Re: "Personal" computer no more
David 132 wrote: Up until about 2-3 years ago, my computers were under my control - a small oasis of control in a world in which I'm largely powerless and my ability to live my life as I see fit is being systematically stripped away.
My sentiments exactly - and I've been using FreeBSD and Linux ever since I can remember. Anything that wasn't a desktop PC had these "features" where it isn't really your choice as to what happens and it's a continuing uphill struggle to wrestle control back, which gradient gets steeper with every iteration.
There's seemingly no end to it and the really remarkable thing is people don't seem to care that it's creeping into every aspect of their lives by extension. I suspect it's the slowly boiling frog effect but, whatever it is, it's not healthy.
Thank you for articulating those concerns far more eloquently than I ever could.
Looking forward to the Storm
Swift's all very good (if you're not as fussy as me, get one) but I want a real back/home/menu button set, not something stealing a goodly bit of my screen. 128GB SD and 1080p (for the occasional VR headset use) are nice to have, too.
I will be on the list when the Storm launches, no doubt about it. That fixed battery isn't really a problem if it's like the one in the Moto G - changing that is a five minute job. I just hope the build finds its way into the public Cyanogenmod repo but, as long as I can get root and fastboot access, I don't care enough for it to be a blocker issue.
While we're on the subject of CyanogenMod, please note that CyanogenOS and CyanogenMod are two very different things. The former does take a lot from the latter but there's no guarantee that the CyanogenOS devices will be backported or that a CyanogenOS device will be CM-like in the things you can do to it, eg bootloader and custom recovery. cyngn.com is a commercial entity, cyanogenmod.org is a community site.
Re: Print Media
Which only works for them because of a giant captive market twice daily.
Yet more reason to eschew public transport, as if we need more...
Rainbow was Thames TV, if I recall correctly. Now I'm off to play with my twanger...
So I'm stuck paying the telly tax if I want to use my computer because we all know the iPlayer "loophole" being closed will mean anyone capable of using iPlayer in the UK will be rogered senseless until they pay up.
Not only is the telly tax regressive, it originally depended on the WT Act for its existence. I suppose you could argue that anyone using WiFi is technically receiving TV off-air but that's pure sophistry.
Also, isn't it a bugger when a tin-pot broadcasting company full of luvvies can hold your democratically elected government to ransom? There's something seriously amiss with that situation.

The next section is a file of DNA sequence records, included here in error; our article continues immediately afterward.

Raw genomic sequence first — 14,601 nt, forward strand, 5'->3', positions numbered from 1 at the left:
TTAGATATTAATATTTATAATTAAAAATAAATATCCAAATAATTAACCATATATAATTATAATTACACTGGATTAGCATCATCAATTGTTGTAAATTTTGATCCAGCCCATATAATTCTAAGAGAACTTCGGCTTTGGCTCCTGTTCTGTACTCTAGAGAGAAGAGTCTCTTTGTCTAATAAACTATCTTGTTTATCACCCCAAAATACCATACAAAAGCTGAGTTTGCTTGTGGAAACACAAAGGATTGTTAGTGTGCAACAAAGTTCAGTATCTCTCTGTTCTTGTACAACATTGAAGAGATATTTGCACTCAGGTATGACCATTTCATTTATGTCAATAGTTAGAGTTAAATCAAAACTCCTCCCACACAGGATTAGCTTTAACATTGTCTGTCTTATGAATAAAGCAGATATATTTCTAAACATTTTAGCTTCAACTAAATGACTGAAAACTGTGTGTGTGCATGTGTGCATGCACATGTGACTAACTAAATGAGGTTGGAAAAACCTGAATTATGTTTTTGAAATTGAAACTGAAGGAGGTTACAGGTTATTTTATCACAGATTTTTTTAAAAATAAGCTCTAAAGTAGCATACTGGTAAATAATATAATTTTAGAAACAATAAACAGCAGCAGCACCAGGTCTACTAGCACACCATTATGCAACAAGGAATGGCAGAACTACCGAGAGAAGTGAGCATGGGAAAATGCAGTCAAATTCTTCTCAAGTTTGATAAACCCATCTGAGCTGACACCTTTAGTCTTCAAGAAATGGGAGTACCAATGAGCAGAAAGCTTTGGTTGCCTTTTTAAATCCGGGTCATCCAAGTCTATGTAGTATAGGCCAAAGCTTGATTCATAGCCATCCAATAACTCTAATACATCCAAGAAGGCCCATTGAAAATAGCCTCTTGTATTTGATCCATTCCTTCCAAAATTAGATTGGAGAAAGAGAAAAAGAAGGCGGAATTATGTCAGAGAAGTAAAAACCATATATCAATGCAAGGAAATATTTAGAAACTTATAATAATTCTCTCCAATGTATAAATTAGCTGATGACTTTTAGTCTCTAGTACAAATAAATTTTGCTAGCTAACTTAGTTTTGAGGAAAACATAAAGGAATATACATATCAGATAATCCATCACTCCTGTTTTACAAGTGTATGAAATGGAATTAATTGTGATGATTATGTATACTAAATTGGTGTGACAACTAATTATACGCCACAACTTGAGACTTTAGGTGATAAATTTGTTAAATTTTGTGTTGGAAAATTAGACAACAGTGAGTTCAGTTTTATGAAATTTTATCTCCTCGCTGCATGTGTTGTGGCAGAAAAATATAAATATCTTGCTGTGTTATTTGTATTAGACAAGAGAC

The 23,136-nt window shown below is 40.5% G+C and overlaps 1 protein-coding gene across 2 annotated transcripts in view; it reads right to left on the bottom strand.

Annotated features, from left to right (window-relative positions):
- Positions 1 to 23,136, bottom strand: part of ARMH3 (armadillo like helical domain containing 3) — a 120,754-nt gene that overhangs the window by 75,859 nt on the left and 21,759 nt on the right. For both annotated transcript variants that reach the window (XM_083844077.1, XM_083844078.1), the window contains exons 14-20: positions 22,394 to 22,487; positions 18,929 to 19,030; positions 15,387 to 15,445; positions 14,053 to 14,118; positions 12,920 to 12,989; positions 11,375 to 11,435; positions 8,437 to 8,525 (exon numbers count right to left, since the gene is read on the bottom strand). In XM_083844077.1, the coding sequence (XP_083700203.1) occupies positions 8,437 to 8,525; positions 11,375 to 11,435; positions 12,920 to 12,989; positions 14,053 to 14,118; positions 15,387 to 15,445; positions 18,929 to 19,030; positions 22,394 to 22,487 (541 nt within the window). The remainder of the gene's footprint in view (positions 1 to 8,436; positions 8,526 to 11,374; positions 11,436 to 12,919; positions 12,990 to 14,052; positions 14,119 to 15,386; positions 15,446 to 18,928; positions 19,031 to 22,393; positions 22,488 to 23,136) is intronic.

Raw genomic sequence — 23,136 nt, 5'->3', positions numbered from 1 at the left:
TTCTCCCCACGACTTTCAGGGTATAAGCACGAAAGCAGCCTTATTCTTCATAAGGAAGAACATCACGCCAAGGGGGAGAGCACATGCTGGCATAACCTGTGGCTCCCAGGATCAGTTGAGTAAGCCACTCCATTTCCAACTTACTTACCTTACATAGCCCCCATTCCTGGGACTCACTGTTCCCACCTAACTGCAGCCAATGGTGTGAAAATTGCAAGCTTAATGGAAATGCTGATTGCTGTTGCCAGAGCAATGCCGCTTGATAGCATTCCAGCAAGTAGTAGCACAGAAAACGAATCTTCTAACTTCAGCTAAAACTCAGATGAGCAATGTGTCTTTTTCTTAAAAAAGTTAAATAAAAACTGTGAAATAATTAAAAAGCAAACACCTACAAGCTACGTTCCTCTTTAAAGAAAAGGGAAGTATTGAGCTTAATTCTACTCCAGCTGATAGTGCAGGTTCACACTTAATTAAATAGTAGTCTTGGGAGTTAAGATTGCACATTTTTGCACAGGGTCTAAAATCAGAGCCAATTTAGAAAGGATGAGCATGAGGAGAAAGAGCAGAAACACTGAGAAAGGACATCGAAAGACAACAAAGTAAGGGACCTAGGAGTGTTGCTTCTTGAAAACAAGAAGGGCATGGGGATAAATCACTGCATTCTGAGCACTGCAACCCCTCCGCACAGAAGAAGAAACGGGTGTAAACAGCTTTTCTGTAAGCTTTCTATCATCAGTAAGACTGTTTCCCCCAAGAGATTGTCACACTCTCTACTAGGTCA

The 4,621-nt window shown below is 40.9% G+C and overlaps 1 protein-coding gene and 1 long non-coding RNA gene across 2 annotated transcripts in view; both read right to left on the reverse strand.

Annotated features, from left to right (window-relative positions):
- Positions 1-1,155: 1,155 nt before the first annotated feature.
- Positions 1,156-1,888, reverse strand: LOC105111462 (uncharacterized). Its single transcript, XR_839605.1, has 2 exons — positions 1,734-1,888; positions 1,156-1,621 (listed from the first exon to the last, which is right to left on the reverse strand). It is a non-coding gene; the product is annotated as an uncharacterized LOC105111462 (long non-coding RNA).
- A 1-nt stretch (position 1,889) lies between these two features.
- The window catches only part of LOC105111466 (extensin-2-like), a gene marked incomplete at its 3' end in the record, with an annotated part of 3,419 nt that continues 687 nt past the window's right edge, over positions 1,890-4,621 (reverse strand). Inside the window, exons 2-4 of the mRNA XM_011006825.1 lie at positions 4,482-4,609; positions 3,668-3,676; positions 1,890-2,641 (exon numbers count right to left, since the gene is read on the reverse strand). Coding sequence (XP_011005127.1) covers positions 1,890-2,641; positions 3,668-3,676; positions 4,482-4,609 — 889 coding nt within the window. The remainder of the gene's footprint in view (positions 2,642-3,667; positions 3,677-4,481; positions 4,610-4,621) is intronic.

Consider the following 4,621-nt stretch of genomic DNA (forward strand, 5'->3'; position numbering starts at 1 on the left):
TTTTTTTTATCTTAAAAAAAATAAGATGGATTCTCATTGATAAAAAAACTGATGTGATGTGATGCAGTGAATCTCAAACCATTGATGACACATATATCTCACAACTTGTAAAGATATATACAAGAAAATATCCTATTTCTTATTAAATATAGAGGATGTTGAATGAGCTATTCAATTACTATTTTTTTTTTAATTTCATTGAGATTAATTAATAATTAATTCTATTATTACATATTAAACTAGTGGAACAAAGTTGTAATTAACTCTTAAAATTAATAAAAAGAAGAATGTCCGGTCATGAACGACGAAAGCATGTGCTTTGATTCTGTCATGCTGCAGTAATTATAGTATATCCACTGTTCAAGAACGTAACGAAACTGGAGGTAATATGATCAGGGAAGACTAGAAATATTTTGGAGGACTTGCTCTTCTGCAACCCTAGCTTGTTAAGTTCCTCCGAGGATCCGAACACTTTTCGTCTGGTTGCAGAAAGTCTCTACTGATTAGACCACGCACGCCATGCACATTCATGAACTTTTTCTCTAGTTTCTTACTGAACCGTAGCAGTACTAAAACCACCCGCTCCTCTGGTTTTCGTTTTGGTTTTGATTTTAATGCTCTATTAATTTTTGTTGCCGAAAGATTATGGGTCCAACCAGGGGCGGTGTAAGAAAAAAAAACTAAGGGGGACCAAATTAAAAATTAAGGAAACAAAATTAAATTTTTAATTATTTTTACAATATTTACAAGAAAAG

Re: Bloody systemd!
Shouldn't you be pitting a new file in /etc/systemd/system instead of modifying the existing one in /lib/systemd/system?
Not at the moment, no. I deliberately put that there so that when (if) nfs-common gets the update to a proper unit file, the next systemd update will wipe out my changes which then allows systemd updates to make other changes to that file without my modification becoming persistent. Method in the madness.
I don't want custom stuff hanging around that could potentially screw up rc ordering unless it's absolutely necessary. I had enough of that on FreeBSD, thanks. At least if it gets wiped out before nfs-common is dragged up to date I'll have known behaviour to go on. rc ordering screwups, on the other hand, are fast-tracks to male pattern baldness.
Also and probably mainly, I'm lazy ;-)
NFS mounts are still in a race condition with the remote filesystem target! It's unacceptable, I tell you! /lib/systemd/system, add "After=nfs-common.service" to remote-fs-pre.target and all should then be well.
Joking aside, this stuff should be in nfs-common's run control files. The reason it can't be is that nfs-common still uses an old style init script. As Creslin says, we're waiting for the legacy stuff to go away before everything starts to just work again.
Re: I had a Western Digital drive ONCE. Load of carp.
I beg to differ. WD's range and Travelstar 2.5" drives both pre and post Borgmentation have turned out to be the most reliable drives for me. I still have a couple of first generation 160GB REs in a RAID1 set running 24/7, way past their five year warranty period.
So I'm absolutely chuffed to bits. Thanks, El Reg!
Usually, BOfH leaves me nodding sagely in agreement. This time it's full on belly laugh - and I have a lot of belly ;-)
You owe me a new bloody K120 and a pot of screen wipes from Poundland.